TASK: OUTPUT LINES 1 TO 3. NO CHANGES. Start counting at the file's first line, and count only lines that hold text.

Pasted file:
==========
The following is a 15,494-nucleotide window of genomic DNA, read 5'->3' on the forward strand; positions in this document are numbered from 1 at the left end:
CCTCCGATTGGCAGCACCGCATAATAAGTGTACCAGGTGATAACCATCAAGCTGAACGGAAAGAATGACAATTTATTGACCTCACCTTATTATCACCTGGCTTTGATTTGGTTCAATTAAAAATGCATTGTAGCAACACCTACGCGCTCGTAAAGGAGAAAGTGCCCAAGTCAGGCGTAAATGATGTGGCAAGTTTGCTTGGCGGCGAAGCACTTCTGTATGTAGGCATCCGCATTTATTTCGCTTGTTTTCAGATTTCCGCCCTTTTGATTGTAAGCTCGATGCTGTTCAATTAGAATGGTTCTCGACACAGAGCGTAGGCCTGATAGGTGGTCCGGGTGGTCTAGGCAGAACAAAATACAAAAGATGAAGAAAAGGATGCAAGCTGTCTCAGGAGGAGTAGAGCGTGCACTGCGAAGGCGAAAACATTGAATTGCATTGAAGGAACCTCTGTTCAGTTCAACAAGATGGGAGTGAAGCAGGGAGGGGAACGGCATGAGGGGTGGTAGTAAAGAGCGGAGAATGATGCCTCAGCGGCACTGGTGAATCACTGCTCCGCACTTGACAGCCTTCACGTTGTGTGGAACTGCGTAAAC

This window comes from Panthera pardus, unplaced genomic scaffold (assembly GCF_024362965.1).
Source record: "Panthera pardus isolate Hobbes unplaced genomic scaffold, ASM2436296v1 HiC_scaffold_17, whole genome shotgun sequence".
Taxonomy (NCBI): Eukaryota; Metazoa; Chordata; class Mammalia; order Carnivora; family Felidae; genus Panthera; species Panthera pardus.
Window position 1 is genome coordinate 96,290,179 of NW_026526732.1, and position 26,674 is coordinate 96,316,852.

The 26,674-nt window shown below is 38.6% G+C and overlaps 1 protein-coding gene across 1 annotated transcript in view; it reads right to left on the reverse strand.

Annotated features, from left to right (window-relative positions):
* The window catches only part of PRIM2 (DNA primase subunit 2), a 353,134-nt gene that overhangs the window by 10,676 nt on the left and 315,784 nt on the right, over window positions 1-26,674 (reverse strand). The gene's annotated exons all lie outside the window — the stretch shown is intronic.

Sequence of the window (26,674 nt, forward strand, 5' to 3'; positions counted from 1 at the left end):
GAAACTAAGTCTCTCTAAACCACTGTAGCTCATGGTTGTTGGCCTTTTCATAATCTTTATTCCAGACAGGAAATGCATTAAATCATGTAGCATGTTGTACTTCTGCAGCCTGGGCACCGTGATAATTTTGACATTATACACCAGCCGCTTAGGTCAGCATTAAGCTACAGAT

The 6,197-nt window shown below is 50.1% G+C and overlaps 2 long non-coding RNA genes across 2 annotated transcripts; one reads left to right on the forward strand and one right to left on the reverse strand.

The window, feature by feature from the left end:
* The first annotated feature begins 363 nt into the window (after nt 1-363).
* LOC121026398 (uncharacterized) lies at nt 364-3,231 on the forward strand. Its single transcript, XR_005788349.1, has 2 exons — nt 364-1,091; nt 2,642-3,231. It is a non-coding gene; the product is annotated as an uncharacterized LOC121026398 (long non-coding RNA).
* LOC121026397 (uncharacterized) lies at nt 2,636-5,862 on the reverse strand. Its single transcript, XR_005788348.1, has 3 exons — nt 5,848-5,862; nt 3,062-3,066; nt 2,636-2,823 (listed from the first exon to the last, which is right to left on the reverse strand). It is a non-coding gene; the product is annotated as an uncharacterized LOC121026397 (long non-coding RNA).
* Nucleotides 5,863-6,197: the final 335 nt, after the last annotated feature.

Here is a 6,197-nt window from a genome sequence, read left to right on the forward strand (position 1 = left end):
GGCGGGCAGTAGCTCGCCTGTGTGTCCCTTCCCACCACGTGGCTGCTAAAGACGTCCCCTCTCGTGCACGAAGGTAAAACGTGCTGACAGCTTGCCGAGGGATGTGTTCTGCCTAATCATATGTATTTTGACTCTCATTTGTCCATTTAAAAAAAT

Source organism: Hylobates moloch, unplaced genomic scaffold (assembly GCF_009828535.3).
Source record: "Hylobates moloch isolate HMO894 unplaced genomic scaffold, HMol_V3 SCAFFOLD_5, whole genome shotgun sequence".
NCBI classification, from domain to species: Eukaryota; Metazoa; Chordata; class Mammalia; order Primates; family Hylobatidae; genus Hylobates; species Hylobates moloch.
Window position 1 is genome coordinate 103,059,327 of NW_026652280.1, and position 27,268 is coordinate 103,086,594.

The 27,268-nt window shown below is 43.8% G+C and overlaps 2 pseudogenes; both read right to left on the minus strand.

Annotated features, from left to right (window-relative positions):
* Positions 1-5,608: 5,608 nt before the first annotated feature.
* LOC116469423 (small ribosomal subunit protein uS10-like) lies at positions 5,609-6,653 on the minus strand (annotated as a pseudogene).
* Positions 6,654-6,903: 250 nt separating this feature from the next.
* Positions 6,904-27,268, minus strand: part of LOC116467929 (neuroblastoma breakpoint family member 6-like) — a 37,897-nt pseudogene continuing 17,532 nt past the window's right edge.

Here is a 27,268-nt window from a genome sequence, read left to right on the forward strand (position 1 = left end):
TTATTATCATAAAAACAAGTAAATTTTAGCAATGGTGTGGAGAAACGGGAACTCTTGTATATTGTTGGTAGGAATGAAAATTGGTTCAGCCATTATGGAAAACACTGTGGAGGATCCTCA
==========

The following is a 15,494-nucleotide window of genomic DNA, read 5'->3' on the forward strand; positions in this document are numbered from 1 at the left end:
CCTCCGATTGGCAGCACCGCATAATAAGTGTACCAGGTGATAACCATCAAGCTGAACGGAAAGAATGACAATTTATTGACCTCACCTTATTATCACCTGGCTTTGATTTGGTTCAATTAAAAATGCATTGTAGCAACACCTACGCGCTCGTAAAGGAGAAAGTGCCCAAGTCAGGCGTAAATGATGTGGCAAGTTTGCTTGGCGGCGAAGCACTTCTGTATGTAGGCATCCGCATTTATTTCGCTTGTTTTCAGATTTCCGCCCTTTTGATTGTAAGCTCGATGCTGTTCAATTAGAATGGTTCTCGACACAGAGCGTAGGCCTGATAGGTGGTCCGGGTGGTCTAGGCAGAACAAAATACAAAAGATGAAGAAAAGGATGCAAGCTGTCTCAGGAGGAGTAGAGCGTGCACTGCGAAGGCGAAAACATTGAATTGCATTGAAGGAACCTCTGTTCAGTTCAACAAGATGGGAGTGAAGCAGGGAGGGGAACGGCATGAGGGGTGGTAGTAAAGAGCGGAGAATGATGCCTCAGCGGCACTGGTGAATCACTGCTCCGCACTTGACAGCCTTCACGTTGTGTGGAACTGCGTAAAC

This window comes from Panthera pardus, unplaced genomic scaffold (assembly GCF_024362965.1).